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Thread: What primitive (or medieval) house design best resists hurricane winds?

  1. #1 What primitive (or medieval) house design best resists hurricane winds? 
    Forum Cosmic Wizard icewendigo's Avatar
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    cant delete it, its already in anthropology etc


    Last edited by icewendigo; August 2nd, 2012 at 09:33 AM.
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  3. #2  
    Forum Ph.D.
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    Cave


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  4. #3  
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    Any stone masonry.
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  5. #4  
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    Quote Originally Posted by Aireal View Post
    Any stone masonry.
    Like a cave!
    With bravery and recognition that we are harbingers of our destiny and with a paragon of virtue.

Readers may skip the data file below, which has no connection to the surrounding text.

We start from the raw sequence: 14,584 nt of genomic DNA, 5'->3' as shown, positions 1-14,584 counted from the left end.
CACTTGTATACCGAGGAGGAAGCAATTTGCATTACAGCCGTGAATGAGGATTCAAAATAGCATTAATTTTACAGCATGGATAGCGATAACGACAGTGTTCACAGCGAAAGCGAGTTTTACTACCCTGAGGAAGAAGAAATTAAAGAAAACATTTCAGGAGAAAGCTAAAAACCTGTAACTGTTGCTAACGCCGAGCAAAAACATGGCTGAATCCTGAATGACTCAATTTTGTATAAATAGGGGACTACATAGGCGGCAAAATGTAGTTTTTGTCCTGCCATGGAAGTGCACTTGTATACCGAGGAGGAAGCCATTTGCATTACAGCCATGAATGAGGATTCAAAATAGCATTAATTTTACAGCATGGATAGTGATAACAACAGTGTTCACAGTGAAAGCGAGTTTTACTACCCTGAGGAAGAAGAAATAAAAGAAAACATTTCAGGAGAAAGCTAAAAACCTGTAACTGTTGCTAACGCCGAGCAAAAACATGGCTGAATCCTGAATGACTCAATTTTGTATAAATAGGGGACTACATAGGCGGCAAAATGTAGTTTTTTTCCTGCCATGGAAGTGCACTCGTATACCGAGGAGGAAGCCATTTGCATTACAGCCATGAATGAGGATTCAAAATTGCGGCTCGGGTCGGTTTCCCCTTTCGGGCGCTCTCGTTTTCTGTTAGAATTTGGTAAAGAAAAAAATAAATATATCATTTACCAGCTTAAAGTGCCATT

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  6. #5  
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    there are some islands in the pacific where they have chronic high winds and occasional typhones. They dig a pit, line it with stone, then build a masonry house with wooden roof in the pit. There is a 2 foot or so gap between the pit walls and the house walls. The gap between the two walls eliminates the damp, "living in a basement" problem but since the whole structre sits below grade it is protected from the wind. So effective is this design that the islanders build gazebo like "summer towers" to live in during summer when the main house is too warm.
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  7. #6  
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    Cruder, is the pit-house AKA dugout: dig a huge hole, erect timber roof flush with ground, cover with sod. Access by ladder through a timber-framed skylight. These were pretty common around the world but not as hurricane shelters - temperature is nearly constant all year at this depth. Dankness was not a problem because our houses also served as smokers, with firepits perpetually flaming and meats hanging from rafters.
    A pong by any other name is still a pong. -williampinn
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